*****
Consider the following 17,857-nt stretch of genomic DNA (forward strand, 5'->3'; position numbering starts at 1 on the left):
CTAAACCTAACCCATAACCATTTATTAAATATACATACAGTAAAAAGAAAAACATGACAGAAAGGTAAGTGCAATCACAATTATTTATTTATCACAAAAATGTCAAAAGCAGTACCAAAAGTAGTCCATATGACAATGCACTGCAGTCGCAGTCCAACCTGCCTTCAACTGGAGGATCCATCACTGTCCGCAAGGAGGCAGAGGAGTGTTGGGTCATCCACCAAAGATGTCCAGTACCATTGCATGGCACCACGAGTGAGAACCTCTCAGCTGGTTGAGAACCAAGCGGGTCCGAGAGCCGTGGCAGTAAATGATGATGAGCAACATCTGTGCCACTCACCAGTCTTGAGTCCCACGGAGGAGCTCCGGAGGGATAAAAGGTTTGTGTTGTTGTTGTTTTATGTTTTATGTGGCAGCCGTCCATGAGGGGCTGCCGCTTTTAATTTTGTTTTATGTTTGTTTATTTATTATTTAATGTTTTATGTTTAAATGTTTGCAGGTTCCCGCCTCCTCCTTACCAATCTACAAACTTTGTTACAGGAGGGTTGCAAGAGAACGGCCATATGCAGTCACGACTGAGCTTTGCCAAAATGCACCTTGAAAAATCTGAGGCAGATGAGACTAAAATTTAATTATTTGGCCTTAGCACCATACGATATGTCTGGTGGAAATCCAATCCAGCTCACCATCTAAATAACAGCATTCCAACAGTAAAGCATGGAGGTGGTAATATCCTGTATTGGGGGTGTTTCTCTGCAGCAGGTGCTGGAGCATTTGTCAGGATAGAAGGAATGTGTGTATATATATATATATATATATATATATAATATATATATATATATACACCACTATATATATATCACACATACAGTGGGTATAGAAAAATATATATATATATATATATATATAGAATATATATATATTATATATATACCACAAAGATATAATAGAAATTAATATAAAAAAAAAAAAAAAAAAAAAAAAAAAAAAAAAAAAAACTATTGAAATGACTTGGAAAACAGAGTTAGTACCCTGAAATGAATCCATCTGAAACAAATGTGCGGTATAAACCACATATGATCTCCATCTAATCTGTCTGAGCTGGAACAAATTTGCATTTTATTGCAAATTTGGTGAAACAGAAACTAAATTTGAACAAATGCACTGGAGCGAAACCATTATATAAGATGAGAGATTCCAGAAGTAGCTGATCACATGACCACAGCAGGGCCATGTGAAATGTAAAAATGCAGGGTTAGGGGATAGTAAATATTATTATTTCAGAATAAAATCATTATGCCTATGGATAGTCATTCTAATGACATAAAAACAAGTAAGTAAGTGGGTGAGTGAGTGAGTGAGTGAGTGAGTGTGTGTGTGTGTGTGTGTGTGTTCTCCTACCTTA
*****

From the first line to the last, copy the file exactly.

Consider the following 17,857-nt stretch of genomic DNA (forward strand, 5'->3'; position numbering starts at 1 on the left):
CTAAACCTAACCCATAACCATTTATTAAATATACATACAGTAAAAAGAAAAACATGACAGAAAGGTAAGTGCAATCACAATTATTTATTTATCACAAAAATGTCAAAAGCAGTACCAAAAGTAGTCCATATGACAATGCACTGCAGTCGCAGTCCAACCTGCCTTCAACTGGAGGATCCATCACTGTCCGCAAGGAGGCAGAGGAGTGTTGGGTCATCCACCAAAGATGTCCAGTACCATTGCATGGCACCACGAGTGAGAACCTCTCAGCTGGTTGAGAACCAAGCGGGTCCGAGAGCCGTGGCAGTAAATGATGATGAGCAACATCTGTGCCACTCACCAGTCTTGAGTCCCACGGAGGAGCTCCGGAGGGATAAAAGGTTTGTGTTGTTGTTGTTTTATGTTTTATGTGGCAGCCGTCCATGAGGGGCTGCCGCTTTTAATTTTGTTTTATGTTTGTTTATTTATTATTTAATGTTTTATGTTTAAATGTTTGCAGGTTCCCGCCTCCTCCTTACCAATCTACAAACTTTGTTACAGGAGGGTTGCAAGAGAACGGCCATATGCAGTCACGACTGAGCTTTGCCAAAATGCACCTTGAAAAATCTGAGGCAGATGAGACTAAAATTTAATTATTTGGCCTTAGCACCATACGATATGTCTGGTGGAAATCCAATCCAGCTCACCATCTAAATAACAGCATTCCAACAGTAAAGCATGGAGGTGGTAATATCCTGTATTGGGGGTGTTTCTCTGCAGCAGGTGCTGGAGCATTTGTCAGGATAGAAGGAATGTGTGTATATATATATATATATATATATATATAATATATATATATATATACACCACTATATATATATCACACATACAGTGGGTATAGAAAAATATATATATATATATATATATATAGAATATATATATATTATATATATACCACAAAGATATAATAGAAATTAATATAAAAAAAAAAAAAAAAAAAAAAAAAAAAAAAAAAAAAACTATTGAAATGACTTGGAAAACAGAGTTAGTACCCTGAAATGAATCCATCTGAAACAAATGTGCGGTATAAACCACATATGATCTCCATCTAATCTGTCTGAGCTGGAACAAATTTGCATTTTATTGCAAATTTGGTGAAACAGAAACTAAATTTGAACAAATGCACTGGAGCGAAACCATTATATAAGATGAGAGATTCCAGAAGTAGCTGATCACATGACCACAGCAGGGCCATGTGAAATGTAAAAATGCAGGGTTAGGGGATAGTAAATATTATTATTTCAGAATAAAATCATTATGCCTATGGATAGTCATTCTAATGACATAAAAACAAGTAAGTAAGTGGGTGAGTGAGTGAGTGAGTGAGTGAGTGTGTGTGTGTGTGTGTGTGTGTTCTCCTACCTTA